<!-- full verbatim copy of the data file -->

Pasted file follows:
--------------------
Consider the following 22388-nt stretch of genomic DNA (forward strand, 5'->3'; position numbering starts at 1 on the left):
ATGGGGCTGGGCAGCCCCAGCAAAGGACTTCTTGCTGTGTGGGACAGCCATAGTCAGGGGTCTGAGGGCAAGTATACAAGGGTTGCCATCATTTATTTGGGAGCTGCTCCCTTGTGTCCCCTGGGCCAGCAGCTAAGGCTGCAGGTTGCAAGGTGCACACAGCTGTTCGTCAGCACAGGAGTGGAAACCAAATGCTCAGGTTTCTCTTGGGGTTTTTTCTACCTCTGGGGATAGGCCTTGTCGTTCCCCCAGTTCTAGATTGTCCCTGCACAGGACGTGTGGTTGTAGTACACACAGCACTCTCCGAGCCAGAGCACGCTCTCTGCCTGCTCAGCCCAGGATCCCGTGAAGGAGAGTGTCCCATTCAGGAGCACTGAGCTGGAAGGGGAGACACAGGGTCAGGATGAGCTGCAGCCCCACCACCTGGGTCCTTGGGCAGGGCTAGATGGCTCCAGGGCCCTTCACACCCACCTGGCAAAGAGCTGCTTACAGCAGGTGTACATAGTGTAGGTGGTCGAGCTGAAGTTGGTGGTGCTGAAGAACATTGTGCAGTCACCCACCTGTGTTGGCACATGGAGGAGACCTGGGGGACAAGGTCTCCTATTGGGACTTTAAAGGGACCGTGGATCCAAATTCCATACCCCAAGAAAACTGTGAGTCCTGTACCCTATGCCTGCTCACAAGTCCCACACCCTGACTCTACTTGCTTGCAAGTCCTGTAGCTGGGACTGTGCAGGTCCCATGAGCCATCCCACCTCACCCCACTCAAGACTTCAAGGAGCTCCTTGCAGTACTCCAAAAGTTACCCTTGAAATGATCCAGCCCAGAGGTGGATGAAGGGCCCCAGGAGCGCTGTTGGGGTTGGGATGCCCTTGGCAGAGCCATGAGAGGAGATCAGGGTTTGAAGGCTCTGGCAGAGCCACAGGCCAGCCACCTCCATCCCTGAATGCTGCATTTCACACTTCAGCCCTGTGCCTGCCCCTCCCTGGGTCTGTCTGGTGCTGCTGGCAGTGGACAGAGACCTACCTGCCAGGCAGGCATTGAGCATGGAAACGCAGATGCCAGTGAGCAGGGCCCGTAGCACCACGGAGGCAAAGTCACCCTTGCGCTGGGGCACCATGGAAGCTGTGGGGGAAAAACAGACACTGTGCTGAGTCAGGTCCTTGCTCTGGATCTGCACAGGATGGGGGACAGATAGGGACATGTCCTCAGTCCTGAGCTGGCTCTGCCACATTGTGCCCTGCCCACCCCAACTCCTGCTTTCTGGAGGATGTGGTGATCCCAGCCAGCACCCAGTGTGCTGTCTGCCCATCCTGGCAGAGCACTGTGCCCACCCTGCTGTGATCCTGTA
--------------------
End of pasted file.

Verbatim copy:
Consider the following 22388-nt stretch of genomic DNA (forward strand, 5'->3'; position numbering starts at 1 on the left):
ATGGGGCTGGGCAGCCCCAGCAAAGGACTTCTTGCTGTGTGGGACAGCCATAGTCAGGGGTCTGAGGGCAAGTATACAAGGGTTGCCATCATTTATTTGGGAGCTGCTCCCTTGTGTCCCCTGGGCCAGCAGCTAAGGCTGCAGGTTGCAAGGTGCACACAGCTGTTCGTCAGCACAGGAGTGGAAACCAAATGCTCAGGTTTCTCTTGGGGTTTTTTCTACCTCTGGGGATAGGCCTTGTCGTTCCCCCAGTTCTAGATTGTCCCTGCACAGGACGTGTGGTTGTAGTACACACAGCACTCTCCGAGCCAGAGCACGCTCTCTGCCTGCTCAGCCCAGGATCCCGTGAAGGAGAGTGTCCCATTCAGGAGCACTGAGCTGGAAGGGGAGACACAGGGTCAGGATGAGCTGCAGCCCCACCACCTGGGTCCTTGGGCAGGGCTAGATGGCTCCAGGGCCCTTCACACCCACCTGGCAAAGAGCTGCTTACAGCAGGTGTACATAGTGTAGGTGGTCGAGCTGAAGTTGGTGGTGCTGAAGAACATTGTGCAGTCACCCACCTGTGTTGGCACATGGAGGAGACCTGGGGGACAAGGTCTCCTATTGGGACTTTAAAGGGACCGTGGATCCAAATTCCATACCCCAAGAAAACTGTGAGTCCTGTACCCTATGCCTGCTCACAAGTCCCACACCCTGACTCTACTTGCTTGCAAGTCCTGTAGCTGGGACTGTGCAGGTCCCATGAGCCATCCCACCTCACCCCACTCAAGACTTCAAGGAGCTCCTTGCAGTACTCCAAAAGTTACCCTTGAAATGATCCAGCCCAGAGGTGGATGAAGGGCCCCAGGAGCGCTGTTGGGGTTGGGATGCCCTTGGCAGAGCCATGAGAGGAGATCAGGGTTTGAAGGCTCTGGCAGAGCCACAGGCCAGCCACCTCCATCCCTGAATGCTGCATTTCACACTTCAGCCCTGTGCCTGCCCCTCCCTGGGTCTGTCTGGTGCTGCTGGCAGTGGACAGAGACCTACCTGCCAGGCAGGCATTGAGCATGGAAACGCAGATGCCAGTGAGCAGGGCCCGTAGCACCACGGAGGCAAAGTCACCCTTGCGCTGGGGCACCATGGAAGCTGTGGGGGAAAAACAGACACTGTGCTGAGTCAGGTCCTTGCTCTGGATCTGCACAGGATGGGGGACAGATAGGGACATGTCCTCAGTCCTGAGCTGGCTCTGCCACATTGTGCCCTGCCCACCCCAACTCCTGCTTTCTGGAGGATGTGGTGATCCCAGCCAGCACCCAGTGTGCTGTCTGCCCATCCTGGCAGAGCACTGTGCCCACCCTGCTGTGATCCTGTA